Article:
But if you're paying a bureau just for the right for them to market you, you're most likely spending good money just to feel like you're marketing. Instead of writing a check and waiting for your phone to ring, try the following tried and true methods instead.

1. Tell Your Friends. ALL your friends. You might be surprised how many people you know that don't even realize you're a speaker. We all have an average of 100 friends (of varying degrees) - and so do they. Let them know if they get you booked, you'll give THEM a commission. Even a referral reward may give them the extra incentive to get you your next event.

2. Pick Up the Phone! Yeah, I hate it too. But it's still a great way to meet people and let them know you're there to help them. Make five to ten calls a day to service clubs, associations, and large event planners, among others. Let them know you exist. Isn't your career worth an hour of uncomfortable calling a day? Just like speaking, you'll get better at it the more you do it!

3. Network. A great excuse to get out of the house and away from your computer screen. Chambers and Business groups are an obvious start. But you can also visit some of the very associations and service clubs you might want to call. You'll see what their meetings are like ahead of time, get connected with the right people, and gather some potential material to customize your presentation when they book you.

4. Email, Snailmail, FedEx. Somehow, get your one-sheets and videos in front of people. Even if they don't hire you, you'll be more familiar to them when you call them or meet them.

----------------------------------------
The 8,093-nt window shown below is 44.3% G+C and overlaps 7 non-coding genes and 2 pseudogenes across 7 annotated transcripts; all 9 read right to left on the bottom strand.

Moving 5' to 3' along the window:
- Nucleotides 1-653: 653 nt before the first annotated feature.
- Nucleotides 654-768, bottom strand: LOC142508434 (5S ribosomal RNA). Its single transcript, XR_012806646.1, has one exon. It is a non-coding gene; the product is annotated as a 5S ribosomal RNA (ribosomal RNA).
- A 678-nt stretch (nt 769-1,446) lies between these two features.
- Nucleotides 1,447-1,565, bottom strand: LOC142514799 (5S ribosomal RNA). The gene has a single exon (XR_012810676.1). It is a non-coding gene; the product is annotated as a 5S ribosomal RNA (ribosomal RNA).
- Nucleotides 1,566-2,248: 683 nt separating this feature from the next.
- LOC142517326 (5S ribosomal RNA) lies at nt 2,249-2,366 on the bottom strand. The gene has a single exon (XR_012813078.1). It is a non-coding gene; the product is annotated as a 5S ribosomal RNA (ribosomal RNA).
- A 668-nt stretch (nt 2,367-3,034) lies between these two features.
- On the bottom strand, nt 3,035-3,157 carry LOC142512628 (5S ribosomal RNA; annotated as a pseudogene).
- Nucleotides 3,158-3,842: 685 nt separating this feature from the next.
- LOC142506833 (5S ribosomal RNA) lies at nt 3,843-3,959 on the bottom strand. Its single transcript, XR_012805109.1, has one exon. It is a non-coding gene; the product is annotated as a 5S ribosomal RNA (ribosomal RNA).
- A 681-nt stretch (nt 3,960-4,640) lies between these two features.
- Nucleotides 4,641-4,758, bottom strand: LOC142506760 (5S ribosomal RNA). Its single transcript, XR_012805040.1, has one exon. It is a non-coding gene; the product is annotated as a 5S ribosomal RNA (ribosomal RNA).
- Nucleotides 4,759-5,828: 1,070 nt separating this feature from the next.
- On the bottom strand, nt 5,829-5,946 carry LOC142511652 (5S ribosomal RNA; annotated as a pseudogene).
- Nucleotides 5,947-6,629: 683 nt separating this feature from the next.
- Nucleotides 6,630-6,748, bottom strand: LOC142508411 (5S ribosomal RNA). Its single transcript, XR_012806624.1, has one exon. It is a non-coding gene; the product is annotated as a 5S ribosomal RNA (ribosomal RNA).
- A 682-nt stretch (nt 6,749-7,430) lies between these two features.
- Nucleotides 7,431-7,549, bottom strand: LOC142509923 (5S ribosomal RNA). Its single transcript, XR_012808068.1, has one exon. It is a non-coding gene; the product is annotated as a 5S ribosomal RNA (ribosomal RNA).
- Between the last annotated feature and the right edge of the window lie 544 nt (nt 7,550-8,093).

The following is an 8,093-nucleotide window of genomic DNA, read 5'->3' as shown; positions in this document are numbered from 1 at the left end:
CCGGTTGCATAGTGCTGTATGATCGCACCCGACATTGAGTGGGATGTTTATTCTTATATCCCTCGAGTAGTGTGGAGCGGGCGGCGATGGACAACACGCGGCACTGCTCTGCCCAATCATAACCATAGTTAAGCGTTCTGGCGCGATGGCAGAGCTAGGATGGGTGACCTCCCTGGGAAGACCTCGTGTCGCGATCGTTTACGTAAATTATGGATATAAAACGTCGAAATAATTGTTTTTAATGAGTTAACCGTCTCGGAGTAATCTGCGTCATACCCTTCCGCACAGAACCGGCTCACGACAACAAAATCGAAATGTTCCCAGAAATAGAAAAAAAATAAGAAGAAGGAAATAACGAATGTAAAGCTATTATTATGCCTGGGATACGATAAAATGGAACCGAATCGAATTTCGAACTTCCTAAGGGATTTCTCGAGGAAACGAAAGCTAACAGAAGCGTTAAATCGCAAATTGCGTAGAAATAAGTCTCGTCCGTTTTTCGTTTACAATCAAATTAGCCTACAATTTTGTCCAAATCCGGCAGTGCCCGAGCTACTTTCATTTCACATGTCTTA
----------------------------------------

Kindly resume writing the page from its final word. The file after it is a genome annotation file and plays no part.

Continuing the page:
These are just 4 methods out of many (we haven't even touched on websites, video, social media...) that will be more effective than trying to convince a bureau, reputable or otherwise, to book you before you've hit it big.

We constantly read about how much money we can make as speakers. Financial success won't come without cost - it will take time and persistence to get yourself known and booked on a regular basis. The Speakers Bureau Myth will taunt and tempt you with its siren song. After all, who doesn't want a shortcut to success?

If you've had success (or have a speakers bureau horror story), please share your experiences. I would hope that someone, somewhere, has been helped by a bureau before hitting it big in their own right, and without losing their shirt in the process.

I just haven't heard of it yet...  In the meantime, go grab your next 'gig' - and then Speak & Deliver. Nothing markets you as well as you giving a great presentation that changes the future of your audience.

1 comment:

  1. Rich,

    This is an excellent article. Great advice on speakers bureaus and how to market yourself.

    A few years back, I was considering creating a speakers bureau for people who wanted to graduate from Toastmasters. I was going to handle it in a way similar to what you described: no up front costs to the speaker (unless they wanted me to help them with things like creating an audiobook or other services I offered, but nothing was required), I'd simply make my money on commissions on their speeches. It turned out to be a lot of work to get things set up so I put it on the back burner. But like you, I researched these speakers bureaus pretty thoroughly. And they only ones that didn't require a fee required you to be like the people you described above.

    Thanks for sharing,




Related Posts Plugin for WordPress, Blogger...